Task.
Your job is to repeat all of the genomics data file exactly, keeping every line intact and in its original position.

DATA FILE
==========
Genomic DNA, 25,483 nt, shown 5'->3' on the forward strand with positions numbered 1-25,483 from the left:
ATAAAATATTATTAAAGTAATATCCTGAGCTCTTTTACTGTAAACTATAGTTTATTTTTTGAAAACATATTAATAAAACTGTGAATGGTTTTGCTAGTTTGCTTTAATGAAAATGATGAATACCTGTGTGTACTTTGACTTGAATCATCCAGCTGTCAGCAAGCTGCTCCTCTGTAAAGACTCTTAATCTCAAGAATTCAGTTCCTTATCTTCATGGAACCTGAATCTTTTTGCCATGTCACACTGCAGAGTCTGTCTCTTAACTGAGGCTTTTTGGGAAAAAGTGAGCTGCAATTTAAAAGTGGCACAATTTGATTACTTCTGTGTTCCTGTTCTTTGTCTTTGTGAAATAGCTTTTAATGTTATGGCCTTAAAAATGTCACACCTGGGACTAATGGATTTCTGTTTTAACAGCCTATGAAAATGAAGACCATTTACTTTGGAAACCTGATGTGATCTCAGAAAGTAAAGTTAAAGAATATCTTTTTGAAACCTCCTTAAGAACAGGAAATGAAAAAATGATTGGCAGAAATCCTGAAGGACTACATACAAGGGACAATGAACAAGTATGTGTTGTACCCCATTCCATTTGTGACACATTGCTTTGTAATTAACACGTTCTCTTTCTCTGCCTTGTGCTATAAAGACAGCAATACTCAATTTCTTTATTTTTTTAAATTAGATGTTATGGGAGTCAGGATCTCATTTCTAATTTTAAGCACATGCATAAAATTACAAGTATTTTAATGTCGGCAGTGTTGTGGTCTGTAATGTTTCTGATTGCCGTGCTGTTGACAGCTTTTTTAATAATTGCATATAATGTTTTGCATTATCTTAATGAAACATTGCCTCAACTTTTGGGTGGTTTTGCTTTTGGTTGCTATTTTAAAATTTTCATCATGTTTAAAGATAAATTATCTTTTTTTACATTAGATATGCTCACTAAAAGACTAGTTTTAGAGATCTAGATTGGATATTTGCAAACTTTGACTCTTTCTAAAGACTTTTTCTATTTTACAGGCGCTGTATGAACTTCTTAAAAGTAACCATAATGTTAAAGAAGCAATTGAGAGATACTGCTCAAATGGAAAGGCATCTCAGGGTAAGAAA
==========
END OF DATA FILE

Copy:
Genomic DNA, 25,483 nt, shown 5'->3' on the forward strand with positions numbered 1-25,483 from the left:
ATAAAATATTATTAAAGTAATATCCTGAGCTCTTTTACTGTAAACTATAGTTTATTTTTTGAAAACATATTAATAAAACTGTGAATGGTTTTGCTAGTTTGCTTTAATGAAAATGATGAATACCTGTGTGTACTTTGACTTGAATCATCCAGCTGTCAGCAAGCTGCTCCTCTGTAAAGACTCTTAATCTCAAGAATTCAGTTCCTTATCTTCATGGAACCTGAATCTTTTTGCCATGTCACACTGCAGAGTCTGTCTCTTAACTGAGGCTTTTTGGGAAAAAGTGAGCTGCAATTTAAAAGTGGCACAATTTGATTACTTCTGTGTTCCTGTTCTTTGTCTTTGTGAAATAGCTTTTAATGTTATGGCCTTAAAAATGTCACACCTGGGACTAATGGATTTCTGTTTTAACAGCCTATGAAAATGAAGACCATTTACTTTGGAAACCTGATGTGATCTCAGAAAGTAAAGTTAAAGAATATCTTTTTGAAACCTCCTTAAGAACAGGAAATGAAAAAATGATTGGCAGAAATCCTGAAGGACTACATACAAGGGACAATGAACAAGTATGTGTTGTACCCCATTCCATTTGTGACACATTGCTTTGTAATTAACACGTTCTCTTTCTCTGCCTTGTGCTATAAAGACAGCAATACTCAATTTCTTTATTTTTTTAAATTAGATGTTATGGGAGTCAGGATCTCATTTCTAATTTTAAGCACATGCATAAAATTACAAGTATTTTAATGTCGGCAGTGTTGTGGTCTGTAATGTTTCTGATTGCCGTGCTGTTGACAGCTTTTTTAATAATTGCATATAATGTTTTGCATTATCTTAATGAAACATTGCCTCAACTTTTGGGTGGTTTTGCTTTTGGTTGCTATTTTAAAATTTTCATCATGTTTAAAGATAAATTATCTTTTTTTACATTAGATATGCTCACTAAAAGACTAGTTTTAGAGATCTAGATTGGATATTTGCAAACTTTGACTCTTTCTAAAGACTTTTTCTATTTTACAGGCGCTGTATGAACTTCTTAAAAGTAACCATAATGTTAAAGAAGCAATTGAGAGATACTGCTCAAATGGAAAGGCATCTCAGGGTAAGAAA